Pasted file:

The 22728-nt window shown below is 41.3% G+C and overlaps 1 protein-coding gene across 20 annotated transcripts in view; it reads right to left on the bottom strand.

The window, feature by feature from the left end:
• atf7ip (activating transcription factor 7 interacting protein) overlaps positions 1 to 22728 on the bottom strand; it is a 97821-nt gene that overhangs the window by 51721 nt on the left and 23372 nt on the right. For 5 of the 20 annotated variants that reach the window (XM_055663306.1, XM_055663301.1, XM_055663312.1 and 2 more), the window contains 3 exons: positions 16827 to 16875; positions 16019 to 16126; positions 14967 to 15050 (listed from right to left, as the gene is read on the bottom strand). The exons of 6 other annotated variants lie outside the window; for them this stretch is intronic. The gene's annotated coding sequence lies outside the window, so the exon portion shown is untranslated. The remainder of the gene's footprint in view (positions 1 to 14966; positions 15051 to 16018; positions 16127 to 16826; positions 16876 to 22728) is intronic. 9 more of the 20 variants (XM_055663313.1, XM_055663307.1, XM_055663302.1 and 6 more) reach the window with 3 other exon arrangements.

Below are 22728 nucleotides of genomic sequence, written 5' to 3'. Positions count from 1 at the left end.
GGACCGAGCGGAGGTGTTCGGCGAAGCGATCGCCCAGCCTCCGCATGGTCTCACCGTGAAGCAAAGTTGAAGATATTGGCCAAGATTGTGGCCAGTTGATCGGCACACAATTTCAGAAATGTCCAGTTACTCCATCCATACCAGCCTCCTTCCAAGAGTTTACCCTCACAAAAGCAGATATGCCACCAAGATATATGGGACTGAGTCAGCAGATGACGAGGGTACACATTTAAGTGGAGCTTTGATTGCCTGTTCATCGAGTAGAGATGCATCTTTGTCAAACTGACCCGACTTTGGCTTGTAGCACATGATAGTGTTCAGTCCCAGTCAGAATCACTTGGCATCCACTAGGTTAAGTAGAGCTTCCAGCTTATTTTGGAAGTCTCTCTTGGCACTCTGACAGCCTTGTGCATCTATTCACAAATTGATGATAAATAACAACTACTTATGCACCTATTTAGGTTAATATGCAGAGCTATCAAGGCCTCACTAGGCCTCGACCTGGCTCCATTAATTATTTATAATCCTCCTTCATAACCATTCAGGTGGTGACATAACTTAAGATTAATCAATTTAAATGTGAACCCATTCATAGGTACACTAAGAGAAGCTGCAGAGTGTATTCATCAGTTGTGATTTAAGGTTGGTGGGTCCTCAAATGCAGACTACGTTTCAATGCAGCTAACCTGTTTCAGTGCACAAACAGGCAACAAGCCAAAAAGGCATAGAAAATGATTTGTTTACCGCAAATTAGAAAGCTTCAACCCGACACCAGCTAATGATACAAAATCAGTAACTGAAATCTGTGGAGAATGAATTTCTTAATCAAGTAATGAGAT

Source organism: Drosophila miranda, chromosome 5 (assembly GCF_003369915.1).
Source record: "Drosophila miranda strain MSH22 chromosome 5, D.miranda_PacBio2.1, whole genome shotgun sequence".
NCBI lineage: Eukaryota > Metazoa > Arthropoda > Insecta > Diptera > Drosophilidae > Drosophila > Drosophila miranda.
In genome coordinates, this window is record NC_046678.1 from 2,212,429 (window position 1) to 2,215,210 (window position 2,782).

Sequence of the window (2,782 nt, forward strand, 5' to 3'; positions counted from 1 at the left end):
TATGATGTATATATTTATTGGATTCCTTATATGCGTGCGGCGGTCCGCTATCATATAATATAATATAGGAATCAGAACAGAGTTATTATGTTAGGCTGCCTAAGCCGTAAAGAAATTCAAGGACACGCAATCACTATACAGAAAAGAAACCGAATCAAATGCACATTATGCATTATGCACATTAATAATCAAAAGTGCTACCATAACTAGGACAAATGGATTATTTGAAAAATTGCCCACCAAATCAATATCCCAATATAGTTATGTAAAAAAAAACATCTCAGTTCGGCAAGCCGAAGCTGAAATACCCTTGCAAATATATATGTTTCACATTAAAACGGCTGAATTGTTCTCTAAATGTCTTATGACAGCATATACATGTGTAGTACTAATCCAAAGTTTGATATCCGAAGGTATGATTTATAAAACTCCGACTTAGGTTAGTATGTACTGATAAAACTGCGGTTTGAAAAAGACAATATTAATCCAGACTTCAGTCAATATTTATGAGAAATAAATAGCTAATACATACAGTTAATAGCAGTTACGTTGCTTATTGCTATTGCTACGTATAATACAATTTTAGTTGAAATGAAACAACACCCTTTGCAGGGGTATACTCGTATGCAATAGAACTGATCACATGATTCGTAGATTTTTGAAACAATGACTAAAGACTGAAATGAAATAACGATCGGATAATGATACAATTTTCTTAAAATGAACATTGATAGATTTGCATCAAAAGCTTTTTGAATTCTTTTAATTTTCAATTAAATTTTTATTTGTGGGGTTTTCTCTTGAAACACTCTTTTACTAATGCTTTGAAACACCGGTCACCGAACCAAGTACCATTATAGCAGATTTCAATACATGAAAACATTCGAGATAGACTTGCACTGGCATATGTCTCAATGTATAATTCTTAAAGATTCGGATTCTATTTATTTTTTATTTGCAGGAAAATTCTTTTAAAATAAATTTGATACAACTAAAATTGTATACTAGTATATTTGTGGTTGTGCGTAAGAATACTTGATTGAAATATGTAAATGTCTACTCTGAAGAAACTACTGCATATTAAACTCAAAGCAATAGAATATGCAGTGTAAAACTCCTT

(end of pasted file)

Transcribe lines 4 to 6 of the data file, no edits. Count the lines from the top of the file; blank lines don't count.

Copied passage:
Below are 22728 nucleotides of genomic sequence, written 5' to 3'. Positions count from 1 at the left end.
GGACCGAGCGGAGGTGTTCGGCGAAGCGATCGCCCAGCCTCCGCATGGTCTCACCGTGAAGCAAAGTTGAAGATATTGGCCAAGATTGTGGCCAGTTGATCGGCACACAATTTCAGAAATGTCCAGTTACTCCATCCATACCAGCCTCCTTCCAAGAGTTTACCCTCACAAAAGCAGATATGCCACCAAGATATATGGGACTGAGTCAGCAGATGACGAGGGTACACATTTAAGTGGAGCTTTGATTGCCTGTTCATCGAGTAGAGATGCATCTTTGTCAAACTGACCCGACTTTGGCTTGTAGCACATGATAGTGTTCAGTCCCAGTCAGAATCACTTGGCATCCACTAGGTTAAGTAGAGCTTCCAGCTTATTTTGGAAGTCTCTCTTGGCACTCTGACAGCCTTGTGCATCTATTCACAAATTGATGATAAATAACAACTACTTATGCACCTATTTAGGTTAATATGCAGAGCTATCAAGGCCTCACTAGGCCTCGACCTGGCTCCATTAATTATTTATAATCCTCCTTCATAACCATTCAGGTGGTGACATAACTTAAGATTAATCAATTTAAATGTGAACCCATTCATAGGTACACTAAGAGAAGCTGCAGAGTGTATTCATCAGTTGTGATTTAAGGTTGGTGGGTCCTCAAATGCAGACTACGTTTCAATGCAGCTAACCTGTTTCAGTGCACAAACAGGCAACAAGCCAAAAAGGCATAGAAAATGATTTGTTTACCGCAAATTAGAAAGCTTCAACCCGACACCAGCTAATGATACAAAATCAGTAACTGAAATCTGTGGAGAATGAATTTCTTAATCAAGTAATGAGAT

Source organism: Drosophila miranda, chromosome 5 (assembly GCF_003369915.1).